The international community is being urged to put pressure on Nigeria after another wave of violence this month left 11 people dead, including a pastor.
Rev Silas Yakubi Ali and the other victims were killed in a string of attacks in recent days by Fulani assailants.
The attacks all occurred in the Zangon Kataf Local Government Area (LGA) of Nigeria's Kaduna state.
Rev Ali was senior pastor of the Evangelical Church Winning All (ECWA) Kibori-Asha Awuce and was last seen alive setting off for the town of Kafanchan by motorbike on Saturday.
When he didn't return for Sunday service, his congregation launched a search and found his body around half a kilometre from his home.
He was killed after being ambushed when his motorbike ran out of fuel. His body showed both bullet and machete wounds.
Kaduna state governor Nasir el Rufai offered condolences to the priest's family and appealed for calm while also urging security agencies "to intensify efforts towards apprehending the perpetrators of the heinous killing."
Rev Ali's death came just a few days after two young people were attacked and killed while working on farmland in the Kurmin Masara area.
On Sunday there were more deaths when at least 11 people, including two pregnant women, were killed in an attack on Apyizhime Jim village.
Ten of the victims attended another church overseen by Rev Ali, while the other belonged to the local Catholic church.
On Monday evening, Rev Fr Benson Yakusak, priest of St Matthew's Catholic Church Achuna-Sarki, was kidnapped by armed assailants.
Christian Solidarity Worldwide (CSW) condemned the killings as it warned that Kaduna state has become "an epicentre of kidnapping and banditry activity", with the majority-Christian community in the southern region experiencing "relentless" attacks in the last decade.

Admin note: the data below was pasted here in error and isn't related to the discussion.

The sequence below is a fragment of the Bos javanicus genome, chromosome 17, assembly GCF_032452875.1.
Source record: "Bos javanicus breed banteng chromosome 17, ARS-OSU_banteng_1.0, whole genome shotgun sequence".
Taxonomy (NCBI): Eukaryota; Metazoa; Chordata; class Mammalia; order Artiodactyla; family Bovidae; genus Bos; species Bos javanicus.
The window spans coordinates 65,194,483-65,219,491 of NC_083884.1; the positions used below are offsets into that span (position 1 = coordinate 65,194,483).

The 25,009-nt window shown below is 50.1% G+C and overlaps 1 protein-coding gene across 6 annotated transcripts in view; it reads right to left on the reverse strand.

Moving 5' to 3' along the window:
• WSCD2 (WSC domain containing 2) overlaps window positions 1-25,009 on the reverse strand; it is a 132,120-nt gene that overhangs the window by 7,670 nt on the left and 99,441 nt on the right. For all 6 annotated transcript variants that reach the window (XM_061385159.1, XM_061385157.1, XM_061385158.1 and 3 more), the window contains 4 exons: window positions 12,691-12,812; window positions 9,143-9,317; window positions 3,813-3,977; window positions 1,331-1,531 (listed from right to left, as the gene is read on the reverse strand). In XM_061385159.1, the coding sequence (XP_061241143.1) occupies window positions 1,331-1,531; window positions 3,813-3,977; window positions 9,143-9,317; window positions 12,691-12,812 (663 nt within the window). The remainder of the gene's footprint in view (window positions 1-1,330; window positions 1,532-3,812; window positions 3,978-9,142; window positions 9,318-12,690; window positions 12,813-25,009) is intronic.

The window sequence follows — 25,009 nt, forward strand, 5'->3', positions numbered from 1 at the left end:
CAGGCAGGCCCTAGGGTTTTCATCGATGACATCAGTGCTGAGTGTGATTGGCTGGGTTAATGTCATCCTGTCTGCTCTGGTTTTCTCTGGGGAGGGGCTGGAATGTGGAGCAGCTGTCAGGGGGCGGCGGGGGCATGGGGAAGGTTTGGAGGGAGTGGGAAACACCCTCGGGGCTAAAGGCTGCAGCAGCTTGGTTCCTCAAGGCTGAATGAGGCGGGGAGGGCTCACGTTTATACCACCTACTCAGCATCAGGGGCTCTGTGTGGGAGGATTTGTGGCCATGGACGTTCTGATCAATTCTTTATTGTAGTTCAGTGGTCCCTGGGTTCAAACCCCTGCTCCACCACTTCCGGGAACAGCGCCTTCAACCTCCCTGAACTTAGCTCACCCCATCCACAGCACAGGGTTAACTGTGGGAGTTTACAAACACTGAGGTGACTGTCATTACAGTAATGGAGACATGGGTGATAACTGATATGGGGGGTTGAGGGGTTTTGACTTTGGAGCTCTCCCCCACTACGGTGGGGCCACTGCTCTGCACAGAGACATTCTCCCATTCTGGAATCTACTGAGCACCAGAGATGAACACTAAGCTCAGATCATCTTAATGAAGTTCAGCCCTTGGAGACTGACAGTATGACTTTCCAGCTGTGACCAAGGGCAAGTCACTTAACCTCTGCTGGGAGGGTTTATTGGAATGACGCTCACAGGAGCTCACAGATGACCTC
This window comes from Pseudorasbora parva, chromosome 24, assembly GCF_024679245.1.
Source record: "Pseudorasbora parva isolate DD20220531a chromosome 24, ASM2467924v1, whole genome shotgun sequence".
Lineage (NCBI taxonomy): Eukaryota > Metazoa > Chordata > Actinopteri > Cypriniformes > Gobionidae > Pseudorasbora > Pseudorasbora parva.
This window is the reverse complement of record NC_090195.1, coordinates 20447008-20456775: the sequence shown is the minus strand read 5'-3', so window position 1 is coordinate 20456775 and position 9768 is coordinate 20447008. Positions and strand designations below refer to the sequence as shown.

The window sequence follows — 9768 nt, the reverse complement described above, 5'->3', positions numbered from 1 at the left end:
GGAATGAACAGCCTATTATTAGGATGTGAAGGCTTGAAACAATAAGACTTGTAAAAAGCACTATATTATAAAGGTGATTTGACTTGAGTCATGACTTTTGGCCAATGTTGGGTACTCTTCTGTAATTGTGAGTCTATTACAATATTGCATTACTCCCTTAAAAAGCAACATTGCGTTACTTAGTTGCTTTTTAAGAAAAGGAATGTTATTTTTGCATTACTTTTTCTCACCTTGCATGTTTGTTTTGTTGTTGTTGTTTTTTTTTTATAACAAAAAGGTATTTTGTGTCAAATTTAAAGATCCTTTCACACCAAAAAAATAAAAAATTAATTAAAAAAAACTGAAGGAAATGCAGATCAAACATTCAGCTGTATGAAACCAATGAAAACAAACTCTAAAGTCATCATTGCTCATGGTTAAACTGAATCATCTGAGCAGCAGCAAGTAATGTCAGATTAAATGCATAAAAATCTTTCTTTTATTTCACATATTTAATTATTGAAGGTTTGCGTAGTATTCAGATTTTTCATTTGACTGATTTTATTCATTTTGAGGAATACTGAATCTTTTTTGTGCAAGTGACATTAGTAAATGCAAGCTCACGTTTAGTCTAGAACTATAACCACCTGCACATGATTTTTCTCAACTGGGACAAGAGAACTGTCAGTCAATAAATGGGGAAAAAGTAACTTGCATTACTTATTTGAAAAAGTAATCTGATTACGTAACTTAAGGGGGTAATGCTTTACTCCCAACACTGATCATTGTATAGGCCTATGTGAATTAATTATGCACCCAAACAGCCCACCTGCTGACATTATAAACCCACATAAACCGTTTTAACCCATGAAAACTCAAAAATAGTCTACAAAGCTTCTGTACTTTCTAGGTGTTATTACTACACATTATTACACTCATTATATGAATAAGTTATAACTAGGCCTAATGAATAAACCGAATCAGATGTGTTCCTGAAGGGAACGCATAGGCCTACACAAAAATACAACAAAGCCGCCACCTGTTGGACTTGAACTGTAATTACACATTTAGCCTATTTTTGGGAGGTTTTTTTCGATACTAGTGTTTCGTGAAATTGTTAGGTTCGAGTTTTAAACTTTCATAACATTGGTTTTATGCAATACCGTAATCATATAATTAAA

CSW's founder president Mervyn Thomas said the kidnapping of Fr Yakusak demonstrated "the existence of a religious component to the violence".
Former chair of the Nigeria Human Rights Commission Professor Chidi Odinkalu questioned why the region has been blighted by so much violence despite a strong military presence.
"Kaduna is the most garrisoned state in Nigeria bar none. The [number] of military & security installations in the state is fulsome. Yet, under their watch, entire communities are being liquidated, displaced, destroyed. & [people] say there is no state complicity?" said Odinkalu.
Mr Thomas said the extent of the violence was "appalling" and welcomed the Kaduna state governor's call for action but also maintained that he and other Nigerian officials "have done woefully little thus far" to stem the bloodshed.
"This has allowed impunity to thrive and enabled this violence to metastasize," Mr Thomas said.
"Nigeria is currently failing due to the seeming unwillingness of federal and state authorities to respond swiftly and decisively to the existential threat posed by militia violence, while peaceful political dissent or expressions of concern about democratic backsliding and insecurity meet with an unnecessary show of force."
He called on both Nigeria and the international community to take action to end the violence.
"We urge the authorities to significantly increase their efforts to protect vulnerable communities, and to mount a sustained campaign against armed non-state actors across the country until Nigeria is secure," he said.
"We also urge the international community to assist in this, by applying pressure on the Nigerian authorities to take effective action, holding them to account if they fail to do so, and providing support in every way necessary."